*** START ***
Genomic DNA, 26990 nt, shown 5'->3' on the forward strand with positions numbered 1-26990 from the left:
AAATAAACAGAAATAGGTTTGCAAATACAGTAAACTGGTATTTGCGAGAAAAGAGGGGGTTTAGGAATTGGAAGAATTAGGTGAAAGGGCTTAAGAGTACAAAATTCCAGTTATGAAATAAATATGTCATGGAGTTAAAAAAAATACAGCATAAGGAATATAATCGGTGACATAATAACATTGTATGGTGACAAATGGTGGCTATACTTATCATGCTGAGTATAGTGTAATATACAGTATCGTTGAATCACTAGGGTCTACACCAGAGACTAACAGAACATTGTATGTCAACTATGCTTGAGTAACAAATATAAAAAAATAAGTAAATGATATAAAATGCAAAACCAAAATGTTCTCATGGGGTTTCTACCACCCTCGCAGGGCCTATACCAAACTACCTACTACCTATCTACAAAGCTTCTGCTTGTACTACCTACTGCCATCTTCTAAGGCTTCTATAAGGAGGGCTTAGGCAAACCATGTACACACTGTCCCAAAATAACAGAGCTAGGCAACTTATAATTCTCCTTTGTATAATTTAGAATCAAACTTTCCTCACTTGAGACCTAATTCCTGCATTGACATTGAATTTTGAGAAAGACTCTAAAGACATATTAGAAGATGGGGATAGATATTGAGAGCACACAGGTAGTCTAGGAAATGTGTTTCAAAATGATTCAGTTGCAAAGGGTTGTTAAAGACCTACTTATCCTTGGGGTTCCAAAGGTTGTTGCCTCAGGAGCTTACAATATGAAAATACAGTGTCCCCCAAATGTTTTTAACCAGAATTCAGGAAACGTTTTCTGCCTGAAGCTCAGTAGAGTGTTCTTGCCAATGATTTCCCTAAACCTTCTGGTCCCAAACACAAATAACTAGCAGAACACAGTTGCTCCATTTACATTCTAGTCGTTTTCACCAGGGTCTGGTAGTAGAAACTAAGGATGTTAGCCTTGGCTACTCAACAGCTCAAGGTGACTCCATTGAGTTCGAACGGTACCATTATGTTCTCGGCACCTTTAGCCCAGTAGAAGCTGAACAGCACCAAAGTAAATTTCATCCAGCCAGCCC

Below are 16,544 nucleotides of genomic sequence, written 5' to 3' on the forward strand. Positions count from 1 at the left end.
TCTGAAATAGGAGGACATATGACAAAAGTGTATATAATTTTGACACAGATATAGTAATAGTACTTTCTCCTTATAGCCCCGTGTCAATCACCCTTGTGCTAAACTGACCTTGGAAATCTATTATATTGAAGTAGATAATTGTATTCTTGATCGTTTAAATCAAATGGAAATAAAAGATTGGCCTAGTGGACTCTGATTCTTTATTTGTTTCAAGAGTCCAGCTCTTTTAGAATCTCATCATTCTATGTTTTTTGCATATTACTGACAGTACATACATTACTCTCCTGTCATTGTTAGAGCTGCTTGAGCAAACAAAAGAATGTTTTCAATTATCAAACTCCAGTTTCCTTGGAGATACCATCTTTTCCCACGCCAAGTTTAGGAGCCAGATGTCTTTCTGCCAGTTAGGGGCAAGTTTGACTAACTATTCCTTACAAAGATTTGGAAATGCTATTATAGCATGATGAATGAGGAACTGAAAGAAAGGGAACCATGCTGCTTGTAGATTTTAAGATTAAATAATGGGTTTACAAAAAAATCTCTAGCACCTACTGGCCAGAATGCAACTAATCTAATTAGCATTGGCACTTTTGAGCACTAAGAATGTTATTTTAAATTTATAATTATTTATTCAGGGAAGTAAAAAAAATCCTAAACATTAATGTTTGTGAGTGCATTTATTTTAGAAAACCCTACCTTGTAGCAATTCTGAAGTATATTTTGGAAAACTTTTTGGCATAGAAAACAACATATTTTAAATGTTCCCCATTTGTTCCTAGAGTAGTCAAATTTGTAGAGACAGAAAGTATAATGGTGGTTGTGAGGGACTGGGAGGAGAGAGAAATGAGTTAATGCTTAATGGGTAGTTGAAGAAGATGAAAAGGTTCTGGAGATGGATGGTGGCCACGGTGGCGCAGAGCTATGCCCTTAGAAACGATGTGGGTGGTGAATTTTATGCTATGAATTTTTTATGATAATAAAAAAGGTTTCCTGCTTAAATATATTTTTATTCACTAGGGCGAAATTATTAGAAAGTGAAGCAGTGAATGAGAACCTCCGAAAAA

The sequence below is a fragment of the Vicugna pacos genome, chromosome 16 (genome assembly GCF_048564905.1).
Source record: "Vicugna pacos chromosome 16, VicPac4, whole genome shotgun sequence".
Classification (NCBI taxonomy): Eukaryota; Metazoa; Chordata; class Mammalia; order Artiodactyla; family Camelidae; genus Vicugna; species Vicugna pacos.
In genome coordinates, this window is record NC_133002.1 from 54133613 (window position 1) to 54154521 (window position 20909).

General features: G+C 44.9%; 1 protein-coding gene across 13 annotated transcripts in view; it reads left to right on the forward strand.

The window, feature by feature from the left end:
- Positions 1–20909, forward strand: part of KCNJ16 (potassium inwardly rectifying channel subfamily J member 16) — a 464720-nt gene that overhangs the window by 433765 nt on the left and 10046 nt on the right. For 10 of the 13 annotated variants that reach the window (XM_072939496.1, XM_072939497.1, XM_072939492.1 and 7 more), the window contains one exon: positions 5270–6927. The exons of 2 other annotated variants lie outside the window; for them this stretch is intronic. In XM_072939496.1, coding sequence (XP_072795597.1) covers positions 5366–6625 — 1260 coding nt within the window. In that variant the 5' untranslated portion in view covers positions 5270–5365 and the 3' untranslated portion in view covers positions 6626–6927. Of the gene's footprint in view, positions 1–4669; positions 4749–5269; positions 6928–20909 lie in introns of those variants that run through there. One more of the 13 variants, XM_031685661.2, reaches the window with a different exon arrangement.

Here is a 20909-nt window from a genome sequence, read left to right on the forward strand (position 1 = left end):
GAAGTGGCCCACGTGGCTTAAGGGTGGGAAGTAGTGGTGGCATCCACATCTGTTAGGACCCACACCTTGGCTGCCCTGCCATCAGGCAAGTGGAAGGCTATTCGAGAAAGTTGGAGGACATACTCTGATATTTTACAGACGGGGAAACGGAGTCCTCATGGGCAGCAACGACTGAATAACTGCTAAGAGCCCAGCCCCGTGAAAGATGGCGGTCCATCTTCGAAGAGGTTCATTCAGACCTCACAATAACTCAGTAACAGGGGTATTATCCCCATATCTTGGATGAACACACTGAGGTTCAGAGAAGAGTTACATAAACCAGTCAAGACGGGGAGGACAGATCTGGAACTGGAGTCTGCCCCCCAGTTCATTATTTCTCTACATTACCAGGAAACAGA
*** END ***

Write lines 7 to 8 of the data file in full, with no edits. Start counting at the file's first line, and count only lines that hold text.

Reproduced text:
Classification (NCBI taxonomy): Eukaryota; Metazoa; Chordata; class Mammalia; order Artiodactyla; family Camelidae; genus Vicugna; species Vicugna pacos.
In genome coordinates, this window is record NC_133002.1 from 54133613 (window position 1) to 54154521 (window position 20909).